This works. How do I know this works? Well, let me give you an example of what is currently the best distance running group in Quebec, the Rouge et Or group. They are a big group, they run a lot of miles, they have a coach who is open to collaboration (with triathletes, for example, which is a real untapped market, so to speak!), and lo and behold, they dominated the medals at the provincial championships and have most of the fast distance times this summer.

I’m not saying, let’s all move to Quebec City. I’m saying, look at what is working, and follow that example. Look at Guelph: they are relentless recruiters. Talk to anyone from there, and within minutes they will be inviting you to come and run with them in Guelph. We saw Gen Lalonde in Quebec City, and of course, she sent out the invite. Why do they do this? Because they know the value of a big group. Look at what their athletes are doing: lots of miles. Ok, Reid and Watson are doing marathon training, yes, but if you go down there, you won’t find them hammering the crap out of VO2max intervals all the time. Successful groups are patient, and strong.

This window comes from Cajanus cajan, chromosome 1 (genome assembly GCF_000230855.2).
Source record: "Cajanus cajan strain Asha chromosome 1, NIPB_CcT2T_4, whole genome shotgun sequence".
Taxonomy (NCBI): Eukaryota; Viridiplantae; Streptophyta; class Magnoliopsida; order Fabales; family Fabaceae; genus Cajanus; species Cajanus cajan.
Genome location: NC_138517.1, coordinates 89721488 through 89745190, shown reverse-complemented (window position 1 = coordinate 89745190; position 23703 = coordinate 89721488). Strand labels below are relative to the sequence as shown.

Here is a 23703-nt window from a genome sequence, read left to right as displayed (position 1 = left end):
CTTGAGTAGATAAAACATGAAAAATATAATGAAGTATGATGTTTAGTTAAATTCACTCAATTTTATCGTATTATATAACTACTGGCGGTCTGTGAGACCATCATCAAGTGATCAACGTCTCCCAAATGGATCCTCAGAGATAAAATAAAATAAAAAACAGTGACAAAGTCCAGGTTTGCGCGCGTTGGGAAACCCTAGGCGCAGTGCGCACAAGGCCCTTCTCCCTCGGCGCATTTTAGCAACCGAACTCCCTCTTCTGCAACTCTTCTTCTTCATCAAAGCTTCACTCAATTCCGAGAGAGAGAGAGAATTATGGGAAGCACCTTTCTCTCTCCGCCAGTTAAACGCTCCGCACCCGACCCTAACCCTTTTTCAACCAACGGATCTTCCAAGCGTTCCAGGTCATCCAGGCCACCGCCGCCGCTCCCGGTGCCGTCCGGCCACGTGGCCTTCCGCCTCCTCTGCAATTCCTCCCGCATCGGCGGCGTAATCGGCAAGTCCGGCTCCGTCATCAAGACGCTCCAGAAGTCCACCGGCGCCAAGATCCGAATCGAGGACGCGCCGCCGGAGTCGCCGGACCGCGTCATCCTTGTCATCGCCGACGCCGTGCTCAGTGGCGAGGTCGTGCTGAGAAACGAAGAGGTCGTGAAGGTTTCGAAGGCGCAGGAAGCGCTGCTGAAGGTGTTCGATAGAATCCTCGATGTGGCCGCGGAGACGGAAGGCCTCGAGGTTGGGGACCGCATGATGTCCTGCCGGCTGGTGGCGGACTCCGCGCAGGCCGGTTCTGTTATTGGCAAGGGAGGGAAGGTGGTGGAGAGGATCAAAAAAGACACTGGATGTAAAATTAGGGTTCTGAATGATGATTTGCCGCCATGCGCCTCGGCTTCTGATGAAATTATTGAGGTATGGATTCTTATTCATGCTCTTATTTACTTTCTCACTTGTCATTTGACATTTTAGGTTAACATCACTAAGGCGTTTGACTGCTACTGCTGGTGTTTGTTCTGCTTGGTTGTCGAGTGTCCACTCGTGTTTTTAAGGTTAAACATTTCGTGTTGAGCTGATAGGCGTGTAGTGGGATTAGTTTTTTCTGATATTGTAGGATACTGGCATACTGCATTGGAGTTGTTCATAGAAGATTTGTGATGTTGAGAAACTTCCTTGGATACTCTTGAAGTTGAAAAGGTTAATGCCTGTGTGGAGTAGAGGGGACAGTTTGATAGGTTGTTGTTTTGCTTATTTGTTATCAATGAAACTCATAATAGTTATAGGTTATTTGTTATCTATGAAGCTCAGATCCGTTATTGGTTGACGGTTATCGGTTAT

The best part: none of this costs money (or much more than it already would). You don’t need facilities to go for a long run. You don’t need a track for a workout. You just need athletes who are willing. That’s all it takes.

How do we fix Quebec track? Denis Poulin says: avec “une volonté de changement, une rupture avec certaines pratiques et des efforts plus concertés.” I agree. I also say: Slowly. I know it’s counter-intuitive, but just like running lots of easy miles DOES make you faster, having a patient, long-term view of development will lead to a larger pool of athletes exiting university, which will lead to a larger pool of post-collegiate elites who can represent Quebec (and Canada) on the international stage.